President Rodrigo Duterte had invited foreign firms, backed by a consortium of Filipino businesses, to take a role in his country’s wireless communications market to stir up competition.
DICT seeks formal House nod on Mislatel’s franchise
( - February 20, 2019 - 2:45pm

MANILA, Philippines — The Department of Information and Communications Technology on Wednesday said it ordered the National Telecommunications Commission to seek formal legislative clearance of the Mislatel consortium’s franchise.

In a statement, acting DICT Secretary Eliseo Rio Jr. said there is still a need for the House of Representatives to formally adopt the Senate resolution on the transfer of ownership of Mislatel before the new major service provider can obtain its Certificate of Public Convenience and Necessity, or CPCN, from the NTC.

Despite Sen. Grace Poe’s explanation that a bicameral procedure is not necessary anymore to address the matter, Rio insisted it is best to wait for the official act of the Lower House “out of respect for the legislative process.”

“[The] DICT is instructing NTC to exercise prudence by way of requesting the House to issue a formal declaration to the effect that it does not object to the Senate Resolution, prior to the issuance of the CPCN to Mislatel Consortium,” Rio said.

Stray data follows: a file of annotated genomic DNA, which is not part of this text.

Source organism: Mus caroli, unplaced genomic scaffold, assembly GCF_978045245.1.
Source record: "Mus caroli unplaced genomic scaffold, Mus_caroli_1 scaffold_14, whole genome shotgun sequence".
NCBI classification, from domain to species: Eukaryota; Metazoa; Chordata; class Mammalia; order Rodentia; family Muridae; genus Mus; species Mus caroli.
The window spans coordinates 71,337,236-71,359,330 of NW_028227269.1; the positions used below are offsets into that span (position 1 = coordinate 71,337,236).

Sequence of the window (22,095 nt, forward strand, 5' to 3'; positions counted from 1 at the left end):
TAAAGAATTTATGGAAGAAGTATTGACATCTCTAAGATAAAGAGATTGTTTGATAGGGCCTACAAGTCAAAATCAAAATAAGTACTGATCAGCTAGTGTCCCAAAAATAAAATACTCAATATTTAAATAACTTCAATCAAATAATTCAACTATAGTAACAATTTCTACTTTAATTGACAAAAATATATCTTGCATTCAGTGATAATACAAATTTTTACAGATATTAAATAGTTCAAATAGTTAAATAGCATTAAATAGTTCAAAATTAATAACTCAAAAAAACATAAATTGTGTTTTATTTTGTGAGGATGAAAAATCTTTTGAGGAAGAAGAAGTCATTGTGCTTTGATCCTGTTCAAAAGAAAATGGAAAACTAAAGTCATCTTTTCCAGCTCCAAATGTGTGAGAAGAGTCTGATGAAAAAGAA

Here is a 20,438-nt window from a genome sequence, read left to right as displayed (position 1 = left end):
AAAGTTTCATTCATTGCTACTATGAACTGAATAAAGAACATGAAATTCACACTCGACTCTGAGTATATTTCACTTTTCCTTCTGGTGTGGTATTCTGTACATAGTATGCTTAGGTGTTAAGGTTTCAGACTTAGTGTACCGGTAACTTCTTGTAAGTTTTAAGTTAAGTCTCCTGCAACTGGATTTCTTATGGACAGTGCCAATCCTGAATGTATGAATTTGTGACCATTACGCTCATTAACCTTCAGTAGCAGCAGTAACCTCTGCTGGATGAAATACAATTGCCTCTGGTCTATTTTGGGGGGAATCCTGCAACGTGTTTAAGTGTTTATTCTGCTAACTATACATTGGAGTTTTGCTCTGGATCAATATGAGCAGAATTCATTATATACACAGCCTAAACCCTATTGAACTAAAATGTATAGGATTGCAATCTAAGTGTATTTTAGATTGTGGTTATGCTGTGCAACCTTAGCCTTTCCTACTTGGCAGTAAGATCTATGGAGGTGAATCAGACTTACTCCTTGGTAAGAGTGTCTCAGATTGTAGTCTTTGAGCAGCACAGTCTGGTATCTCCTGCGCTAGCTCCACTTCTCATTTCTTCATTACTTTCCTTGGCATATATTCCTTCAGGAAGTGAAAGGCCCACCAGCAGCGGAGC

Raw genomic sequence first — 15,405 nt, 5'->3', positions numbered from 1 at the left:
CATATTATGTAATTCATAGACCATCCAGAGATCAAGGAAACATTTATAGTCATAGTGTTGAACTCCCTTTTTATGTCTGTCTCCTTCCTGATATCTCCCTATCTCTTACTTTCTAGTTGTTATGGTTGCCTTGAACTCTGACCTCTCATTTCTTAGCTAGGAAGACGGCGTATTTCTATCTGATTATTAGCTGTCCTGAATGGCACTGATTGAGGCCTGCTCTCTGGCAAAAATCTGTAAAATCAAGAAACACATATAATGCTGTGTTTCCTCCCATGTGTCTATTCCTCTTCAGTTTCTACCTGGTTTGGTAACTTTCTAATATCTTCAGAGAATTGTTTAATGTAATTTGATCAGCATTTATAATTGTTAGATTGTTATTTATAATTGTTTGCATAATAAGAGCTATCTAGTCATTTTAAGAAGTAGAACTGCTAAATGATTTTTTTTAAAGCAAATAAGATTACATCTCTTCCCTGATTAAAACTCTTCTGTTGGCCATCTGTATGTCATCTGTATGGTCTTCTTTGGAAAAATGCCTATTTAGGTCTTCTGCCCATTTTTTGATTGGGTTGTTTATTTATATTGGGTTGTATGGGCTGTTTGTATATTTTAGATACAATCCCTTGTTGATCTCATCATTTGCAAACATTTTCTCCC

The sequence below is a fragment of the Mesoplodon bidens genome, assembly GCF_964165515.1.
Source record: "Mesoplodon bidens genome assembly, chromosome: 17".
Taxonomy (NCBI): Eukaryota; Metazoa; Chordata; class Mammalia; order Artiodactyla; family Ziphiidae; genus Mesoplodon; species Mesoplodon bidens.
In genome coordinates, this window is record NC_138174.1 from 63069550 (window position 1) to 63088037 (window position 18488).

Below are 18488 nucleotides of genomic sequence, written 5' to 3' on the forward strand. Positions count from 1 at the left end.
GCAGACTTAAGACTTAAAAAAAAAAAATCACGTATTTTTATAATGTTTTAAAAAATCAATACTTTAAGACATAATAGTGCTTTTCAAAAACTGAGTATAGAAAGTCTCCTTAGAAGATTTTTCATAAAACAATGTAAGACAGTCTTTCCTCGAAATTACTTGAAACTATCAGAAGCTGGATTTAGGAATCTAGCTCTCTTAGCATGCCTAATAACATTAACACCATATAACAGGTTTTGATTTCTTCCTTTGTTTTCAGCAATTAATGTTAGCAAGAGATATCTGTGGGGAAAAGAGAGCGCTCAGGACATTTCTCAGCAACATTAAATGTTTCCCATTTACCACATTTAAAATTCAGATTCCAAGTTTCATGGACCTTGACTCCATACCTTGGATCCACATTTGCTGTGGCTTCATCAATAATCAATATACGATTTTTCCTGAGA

“Until this is done, in order not to pre-empt Congress and in due regard to the separation of powers of the legislative and the executive, the DICT cannot take further action on the matter,” he added.

President Rodrigo Duterte invited China to be the Philippines' third telecom provider that would transform the country's troubled telco sector that has long been dominated by PLDT and Globe.

Davao-based tycoon Dennis Uy, an old friend of Duterte, teamed up with state-run China Telecom to form the Mislatel Group — which the Philippine government had formally declared as the country’s third telco carrier after two rival bids were rejected and foreign players backed out.

Under the consortium’s structure, Uy’s Udenna Corp. and Chelsea Logistics Holdings Corp. own 35 percent and 25 percent, respectively, while China Telecom holds a 40-percent stake. Mindanao Islamic Telephone Company Inc. will act as the franchise holder.

Early this month, the Senate adopted Concurrent Resolution No. 23 approving the transfer, sale or assignment of the controlling interest of Mislatel to its new majority owners in 2015.

Should it receive its frequencies and CPCN in March, Mislatel consortium plans to have a commercial launch in late 2020. But Congress — which is on a break from February 9 to May 19 — can only work on measures from May 20 to June 7.

According to the DICT, the earliest the DICT could award the frequencies and CPCN to Mislatel would be later in May — two months late in the group’s original timetable.

FROM BUSINESSWORLD: Third telco’s start awaits Congress’ green light

— Ian Nicolas Cigaral

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